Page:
law no provision for the safeguarding of machinery ; and 
if a physician issues a certificate to a child merely because 
it is for the moment in good health, with no knowledge 
of the dangerous occupation of the child, the inspector, 
under the present law, is powerless. An example is 
afforded by a stamping-factory of this ward. The in- 
spector called the attention of the head of the firm to 
the danger to which employees were subjected, because 
of unguarded shafting and machinery, and required a 
health certificate for every minor employed there. A 
week later a deputy inspector went to this factory, and 
found twenty-five health certificates, in proper form, on 
file. One of these certificates was already superfluous. 
The boy for whom it had been obtained had been killed 
in the factory the day before. Within two years two 
boys have been killed outright, and several mutilated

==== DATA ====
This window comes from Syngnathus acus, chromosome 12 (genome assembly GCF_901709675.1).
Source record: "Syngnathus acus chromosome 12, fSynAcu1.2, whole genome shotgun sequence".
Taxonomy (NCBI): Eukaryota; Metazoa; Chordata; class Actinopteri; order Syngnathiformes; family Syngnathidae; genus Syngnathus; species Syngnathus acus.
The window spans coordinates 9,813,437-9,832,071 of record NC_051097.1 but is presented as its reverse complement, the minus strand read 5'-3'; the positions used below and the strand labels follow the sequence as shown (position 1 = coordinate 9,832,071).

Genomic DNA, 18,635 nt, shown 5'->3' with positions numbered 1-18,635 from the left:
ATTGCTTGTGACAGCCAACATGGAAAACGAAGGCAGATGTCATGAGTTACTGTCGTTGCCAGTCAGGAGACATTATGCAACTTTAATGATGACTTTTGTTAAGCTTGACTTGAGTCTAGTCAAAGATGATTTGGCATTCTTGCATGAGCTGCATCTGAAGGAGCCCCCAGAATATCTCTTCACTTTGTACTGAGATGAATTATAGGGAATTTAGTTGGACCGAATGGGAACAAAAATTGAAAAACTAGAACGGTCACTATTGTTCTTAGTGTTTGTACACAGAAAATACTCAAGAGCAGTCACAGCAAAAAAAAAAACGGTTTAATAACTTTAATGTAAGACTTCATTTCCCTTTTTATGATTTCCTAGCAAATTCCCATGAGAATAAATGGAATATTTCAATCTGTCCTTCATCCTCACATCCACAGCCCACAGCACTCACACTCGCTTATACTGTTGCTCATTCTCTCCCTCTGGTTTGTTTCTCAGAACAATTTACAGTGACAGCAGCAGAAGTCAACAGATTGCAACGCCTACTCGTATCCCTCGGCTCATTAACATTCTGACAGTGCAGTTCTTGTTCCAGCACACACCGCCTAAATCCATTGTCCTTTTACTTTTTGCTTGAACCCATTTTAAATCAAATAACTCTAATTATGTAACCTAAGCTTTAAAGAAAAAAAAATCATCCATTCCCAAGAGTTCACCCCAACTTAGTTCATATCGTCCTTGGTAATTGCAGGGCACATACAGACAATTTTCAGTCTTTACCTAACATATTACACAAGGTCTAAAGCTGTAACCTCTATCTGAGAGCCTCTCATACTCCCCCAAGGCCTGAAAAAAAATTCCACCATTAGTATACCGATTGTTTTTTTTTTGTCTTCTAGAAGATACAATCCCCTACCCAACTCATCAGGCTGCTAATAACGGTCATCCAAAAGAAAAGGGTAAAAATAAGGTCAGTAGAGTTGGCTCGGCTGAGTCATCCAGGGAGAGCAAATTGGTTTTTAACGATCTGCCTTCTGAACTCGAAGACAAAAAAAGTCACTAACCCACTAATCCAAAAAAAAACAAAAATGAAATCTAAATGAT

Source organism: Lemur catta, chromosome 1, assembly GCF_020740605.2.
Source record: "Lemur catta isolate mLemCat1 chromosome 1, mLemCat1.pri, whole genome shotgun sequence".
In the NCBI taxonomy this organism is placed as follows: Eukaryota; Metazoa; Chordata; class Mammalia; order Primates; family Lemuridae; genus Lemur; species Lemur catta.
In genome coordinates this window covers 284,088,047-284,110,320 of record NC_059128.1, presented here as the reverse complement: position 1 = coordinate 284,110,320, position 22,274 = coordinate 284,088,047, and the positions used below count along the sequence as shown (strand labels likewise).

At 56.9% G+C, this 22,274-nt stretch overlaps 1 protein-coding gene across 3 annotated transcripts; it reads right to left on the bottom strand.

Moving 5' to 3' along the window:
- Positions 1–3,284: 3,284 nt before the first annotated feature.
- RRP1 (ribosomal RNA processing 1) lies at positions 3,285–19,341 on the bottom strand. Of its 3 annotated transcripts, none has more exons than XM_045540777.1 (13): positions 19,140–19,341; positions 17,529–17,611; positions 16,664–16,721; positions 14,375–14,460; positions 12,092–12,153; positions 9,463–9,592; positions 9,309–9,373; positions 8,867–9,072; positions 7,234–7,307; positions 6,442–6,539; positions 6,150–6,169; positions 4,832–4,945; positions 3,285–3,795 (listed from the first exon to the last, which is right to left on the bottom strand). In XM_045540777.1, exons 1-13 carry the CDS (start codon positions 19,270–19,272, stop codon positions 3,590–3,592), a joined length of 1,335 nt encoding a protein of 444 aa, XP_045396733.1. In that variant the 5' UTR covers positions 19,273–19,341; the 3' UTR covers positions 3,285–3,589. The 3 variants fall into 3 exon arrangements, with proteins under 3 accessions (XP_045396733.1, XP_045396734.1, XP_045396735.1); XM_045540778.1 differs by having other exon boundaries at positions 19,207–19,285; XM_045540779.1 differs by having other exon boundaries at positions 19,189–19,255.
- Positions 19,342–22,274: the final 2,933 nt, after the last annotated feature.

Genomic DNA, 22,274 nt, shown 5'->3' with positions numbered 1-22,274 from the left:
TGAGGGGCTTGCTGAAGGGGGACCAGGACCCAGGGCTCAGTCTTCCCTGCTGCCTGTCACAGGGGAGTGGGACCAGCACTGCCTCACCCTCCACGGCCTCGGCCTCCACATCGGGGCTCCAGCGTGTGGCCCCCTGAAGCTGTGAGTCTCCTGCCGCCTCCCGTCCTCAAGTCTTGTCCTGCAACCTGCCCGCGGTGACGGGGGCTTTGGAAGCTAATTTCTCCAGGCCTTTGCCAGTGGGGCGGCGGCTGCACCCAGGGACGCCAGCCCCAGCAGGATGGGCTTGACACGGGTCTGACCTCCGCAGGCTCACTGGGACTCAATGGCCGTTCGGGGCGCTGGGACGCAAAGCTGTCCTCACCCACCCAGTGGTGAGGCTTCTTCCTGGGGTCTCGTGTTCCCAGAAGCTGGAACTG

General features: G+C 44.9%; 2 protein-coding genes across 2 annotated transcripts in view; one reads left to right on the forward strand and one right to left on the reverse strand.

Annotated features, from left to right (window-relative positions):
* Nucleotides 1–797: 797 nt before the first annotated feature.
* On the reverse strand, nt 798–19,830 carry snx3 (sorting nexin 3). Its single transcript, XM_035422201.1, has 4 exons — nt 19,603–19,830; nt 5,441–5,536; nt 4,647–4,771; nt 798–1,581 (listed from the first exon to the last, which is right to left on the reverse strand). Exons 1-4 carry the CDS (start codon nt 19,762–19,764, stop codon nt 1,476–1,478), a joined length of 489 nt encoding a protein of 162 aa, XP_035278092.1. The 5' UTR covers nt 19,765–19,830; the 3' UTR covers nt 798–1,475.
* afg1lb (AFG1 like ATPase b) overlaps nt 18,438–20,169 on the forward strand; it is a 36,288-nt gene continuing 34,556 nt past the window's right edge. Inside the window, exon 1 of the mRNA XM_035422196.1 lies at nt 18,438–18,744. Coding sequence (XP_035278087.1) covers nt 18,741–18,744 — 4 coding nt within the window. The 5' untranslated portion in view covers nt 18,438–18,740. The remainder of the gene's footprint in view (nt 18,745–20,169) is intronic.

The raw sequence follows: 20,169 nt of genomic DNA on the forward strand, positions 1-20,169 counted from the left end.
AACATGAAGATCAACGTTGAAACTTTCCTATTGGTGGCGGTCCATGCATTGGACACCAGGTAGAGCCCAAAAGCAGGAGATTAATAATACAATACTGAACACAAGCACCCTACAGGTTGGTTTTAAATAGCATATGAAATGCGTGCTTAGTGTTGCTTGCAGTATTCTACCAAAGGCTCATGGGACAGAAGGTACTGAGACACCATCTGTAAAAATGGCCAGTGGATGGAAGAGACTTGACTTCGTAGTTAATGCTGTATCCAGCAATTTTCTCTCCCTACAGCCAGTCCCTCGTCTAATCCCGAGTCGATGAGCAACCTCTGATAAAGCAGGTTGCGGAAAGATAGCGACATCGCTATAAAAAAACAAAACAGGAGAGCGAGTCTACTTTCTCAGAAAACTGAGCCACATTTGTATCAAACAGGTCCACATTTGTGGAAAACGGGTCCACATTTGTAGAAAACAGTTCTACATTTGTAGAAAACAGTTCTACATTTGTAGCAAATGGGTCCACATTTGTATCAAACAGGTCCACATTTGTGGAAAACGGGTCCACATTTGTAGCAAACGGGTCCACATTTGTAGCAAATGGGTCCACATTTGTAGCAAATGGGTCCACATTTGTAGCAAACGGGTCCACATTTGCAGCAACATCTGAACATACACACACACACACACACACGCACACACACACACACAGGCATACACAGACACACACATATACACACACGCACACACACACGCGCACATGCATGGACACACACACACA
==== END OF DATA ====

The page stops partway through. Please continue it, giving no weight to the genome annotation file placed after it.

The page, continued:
in this factory. The last boy killed had lost three fin- 
gers at his machine only a few months before his death. 
One machine used in the stamping-works consists of an 
endless chain revolving over a trough filled with melted 
solder. In this trough cans are kept moving in un- 
broken procession, revolving as they go. At each end 
of the trough stands a boy with a little iron poker, 
made for the purpose of keeping the cans in their places 
and pulling them out at the end. But the poker is not 
always quick enough, and the boy's hand is apt to get 
into contact with the melting fluid. In preparation for 
this danger the lads wrap their hands before beginning 
work ; but this precaution is only good for minor burns, 
and the real danger to the child is that he may lose 
a hand outright. This machine has been superseded in 
the stamping-works of more progressive manufacturers